For other brands, earning customer loyalty is using curation and changing content to create a sense of urgency to get the consumer into the store. Rachel Shechtman's STORY Store brings in a whole new range of merchandise every 4 to 8 weeks to tell a new story. This is the only place in the world where a customer can view exactly what's on display. This retailer has made the transition from product selector to curator, content distributor, and event planner, with the know-how to present the merchandise in such a way that it draws the customer in and compels them to buy.
Allow for sampling
Beauty brands and consumer packaged goods have long offered consumers the opportunity to experience their product. It's a model that works. But sampling is still one of the most underrated aspects of marketing. It's a solid example of fair value exchange, providing consumers with a real value (e.g., a new beauty product to try) in exchange for their attention. If you want me to get hooked on your product, you need to get it in my hand and give me a taste!
This is where product sampling comes in, which fuels our work at Vengo. One of our clients, Kiehl's Since 1851, followed up with customers asking how their Creamy Eye Avocado sample was and if they have any feedback. It's a great strategy to cultivate a relationship with a customer. Think about the last time you switched brands of a product. Maybe granola bars? What was your first interaction with the brand? Did you get a taste before doling out money? I bet you did.
Provide engaging yet credible content
Your brand is more than your product. The more helpful, engaging, and trustworthy your content, and the more you create a point of view and sense of credibility for your brand, the more likely customers are to trust it, seek it out and feel a genuine desire to support it. Take Headspace, for example. The guided meditation app created The Orange Dot blog and hosts a weekly podcast to address some universal topics, such as managing relationship problems, anxiety, major life events and stress, that could be addressed, in part, by meditation. By establishing itself as a credible, domain expert with a narrow focus, the blog was then able to amplify and become the go-to source for any topic related to that domain. From there they can expand. But even great content will fall flat if it doesn't align with your brand's identity. If Vengo created an amazing article on meditation, it wouldn't connect customers to our brand.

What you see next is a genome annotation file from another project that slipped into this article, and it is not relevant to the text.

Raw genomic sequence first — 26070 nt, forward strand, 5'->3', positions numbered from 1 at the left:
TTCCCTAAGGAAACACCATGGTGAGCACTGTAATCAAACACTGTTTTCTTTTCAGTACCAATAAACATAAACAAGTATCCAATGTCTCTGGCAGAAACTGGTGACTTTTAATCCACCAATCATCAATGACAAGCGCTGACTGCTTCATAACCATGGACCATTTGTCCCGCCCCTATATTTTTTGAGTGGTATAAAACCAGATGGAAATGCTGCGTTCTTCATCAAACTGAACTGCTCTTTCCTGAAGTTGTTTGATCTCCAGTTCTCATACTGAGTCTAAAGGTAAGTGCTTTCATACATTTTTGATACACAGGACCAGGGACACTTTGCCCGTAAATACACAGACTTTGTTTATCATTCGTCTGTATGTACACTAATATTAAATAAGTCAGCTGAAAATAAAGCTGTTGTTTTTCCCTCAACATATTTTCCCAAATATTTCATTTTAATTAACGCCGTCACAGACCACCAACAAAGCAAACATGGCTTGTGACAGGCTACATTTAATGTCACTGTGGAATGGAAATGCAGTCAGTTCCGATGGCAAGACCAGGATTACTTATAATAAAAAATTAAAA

"The days of having a polished banal corporate presence are over. Brands with strong, beautiful, and often funny presences are winning."
To that end, social media has ushered in a new class of customer loyalty. Brands who recognize that their customers aren't ants; they are people who can see through marketing jargon and false pretense. The days of having a polished banal corporate presence are over. Brands with strong, beautiful, and often funny presences are winning. Wendy's Twitter account is notoriously roasting its competitors (and writing film reviews?) to the delight of a new fan base. Staples is another example — the company has been amplifying its social media presence, making paper clips and notebooks entertaining through pithy copy and funny images.
Prioritize customer service
What drives more value for your customer: Watching a 30-second video advertisement that you have to wait through to get to the landing page you want? Or solving their problems efficiently? And are your budgets backing that up? The customer always comes first. Loyalty is earned after the consumer has given up their money and you show that you still have their back.
If your customers aren't happy, you shouldn't be either. Rather than investing in high-profile marketing campaigns, Zappos focused its resources on delivering world-class customer service, creating customers for life in the process. In 2011, Zappos sent flowers to a woman who ordered six different pairs of shoes because her feet were damaged by harsh medical treatments. I can't think of much better customer service than that!
Not surprisingly, Salesforce, which is all about customer relationships, has excellent customer service. Salesforce prides itself on honesty, transparency, and credibility and will publicly disclose in real time when its cloud services are unavailable or having reliance issues.
Gone are the days when brands launched a customer loyalty program or offered a free tote and easily reaped the benefits. Inspiring customer loyalty is tough work. But through customized and creative solutions, you might be that much closer to winning new — and hopefully long-term — customers.